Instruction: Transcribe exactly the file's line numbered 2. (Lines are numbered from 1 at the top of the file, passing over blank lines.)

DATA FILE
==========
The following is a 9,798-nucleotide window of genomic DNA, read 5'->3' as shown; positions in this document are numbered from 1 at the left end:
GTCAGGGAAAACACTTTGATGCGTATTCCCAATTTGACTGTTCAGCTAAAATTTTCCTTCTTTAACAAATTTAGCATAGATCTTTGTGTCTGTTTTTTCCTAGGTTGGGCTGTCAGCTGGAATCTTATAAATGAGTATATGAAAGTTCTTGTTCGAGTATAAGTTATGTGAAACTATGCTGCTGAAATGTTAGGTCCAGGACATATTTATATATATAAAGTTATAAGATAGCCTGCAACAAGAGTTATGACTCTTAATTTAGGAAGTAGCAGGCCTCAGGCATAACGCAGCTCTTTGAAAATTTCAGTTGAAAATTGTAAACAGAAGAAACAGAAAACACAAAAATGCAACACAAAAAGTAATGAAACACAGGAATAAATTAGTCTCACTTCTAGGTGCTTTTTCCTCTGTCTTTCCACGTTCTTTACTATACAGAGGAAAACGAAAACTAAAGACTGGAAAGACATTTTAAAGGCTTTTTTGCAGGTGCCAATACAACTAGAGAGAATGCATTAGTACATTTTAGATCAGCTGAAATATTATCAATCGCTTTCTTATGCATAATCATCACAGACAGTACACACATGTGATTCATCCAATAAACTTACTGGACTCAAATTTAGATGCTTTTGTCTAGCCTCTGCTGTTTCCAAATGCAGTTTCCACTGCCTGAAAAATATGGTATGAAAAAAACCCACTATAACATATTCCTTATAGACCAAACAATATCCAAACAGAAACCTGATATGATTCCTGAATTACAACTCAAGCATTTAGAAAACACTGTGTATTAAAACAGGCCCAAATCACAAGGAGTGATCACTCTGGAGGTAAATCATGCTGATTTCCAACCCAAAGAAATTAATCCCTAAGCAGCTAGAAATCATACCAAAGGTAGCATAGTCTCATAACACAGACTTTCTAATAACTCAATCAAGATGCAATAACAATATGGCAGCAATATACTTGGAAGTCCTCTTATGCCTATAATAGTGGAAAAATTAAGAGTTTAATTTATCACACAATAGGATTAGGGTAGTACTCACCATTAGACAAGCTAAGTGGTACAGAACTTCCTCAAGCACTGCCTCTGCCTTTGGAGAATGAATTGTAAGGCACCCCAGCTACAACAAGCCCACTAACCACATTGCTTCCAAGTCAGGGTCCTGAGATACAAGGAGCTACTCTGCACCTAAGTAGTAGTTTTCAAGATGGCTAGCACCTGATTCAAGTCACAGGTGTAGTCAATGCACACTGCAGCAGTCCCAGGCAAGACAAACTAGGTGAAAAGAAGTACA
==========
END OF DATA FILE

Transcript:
GTCAGGGAAAACACTTTGATGCGTATTCCCAATTTGACTGTTCAGCTAAAATTTTCCTTCTTTAACAAATTTAGCATAGATCTTTGTGTCTGTTTTTTCCTAGGTTGGGCTGTCAGCTGGAATCTTATAAATGAGTATATGAAAGTTCTTGTTCGAGTATAAGTTATGTGAAACTATGCTGCTGAAATGTTAGGTCCAGGACATATTTATATATATAAAGTTATAAGATAGCCTGCAACAAGAGTTATGACTCTTAATTTAGGAAGTAGCAGGCCTCAGGCATAACGCAGCTCTTTGAAAATTTCAGTTGAAAATTGTAAACAGAAGAAACAGAAAACACAAAAATGCAACACAAAAAGTAATGAAACACAGGAATAAATTAGTCTCACTTCTAGGTGCTTTTTCCTCTGTCTTTCCACGTTCTTTACTATACAGAGGAAAACGAAAACTAAAGACTGGAAAGACATTTTAAAGGCTTTTTTGCAGGTGCCAATACAACTAGAGAGAATGCATTAGTACATTTTAGATCAGCTGAAATATTATCAATCGCTTTCTTATGCATAATCATCACAGACAGTACACACATGTGATTCATCCAATAAACTTACTGGACTCAAATTTAGATGCTTTTGTCTAGCCTCTGCTGTTTCCAAATGCAGTTTCCACTGCCTGAAAAATATGGTATGAAAAAAACCCACTATAACATATTCCTTATAGACCAAACAATATCCAAACAGAAACCTGATATGATTCCTGAATTACAACTCAAGCATTTAGAAAACACTGTGTATTAAAACAGGCCCAAATCACAAGGAGTGATCACTCTGGAGGTAAATCATGCTGATTTCCAACCCAAAGAAATTAATCCCTAAGCAGCTAGAAATCATACCAAAGGTAGCATAGTCTCATAACACAGACTTTCTAATAACTCAATCAAGATGCAATAACAATATGGCAGCAATATACTTGGAAGTCCTCTTATGCCTATAATAGTGGAAAAATTAAGAGTTTAATTTATCACACAATAGGATTAGGGTAGTACTCACCATTAGACAAGCTAAGTGGTACAGAACTTCCTCAAGCACTGCCTCTGCCTTTGGAGAATGAATTGTAAGGCACCCCAGCTACAACAAGCCCACTAACCACATTGCTTCCAAGTCAGGGTCCTGAGATACAAGGAGCTACTCTGCACCTAAGTAGTAGTTTTCAAGATGGCTAGCACCTGATTCAAGTCACAGGTGTAGTCAATGCACACTGCAGCAGTCCCAGGCAAGACAAACTAGGTGAAAAGAAGTACA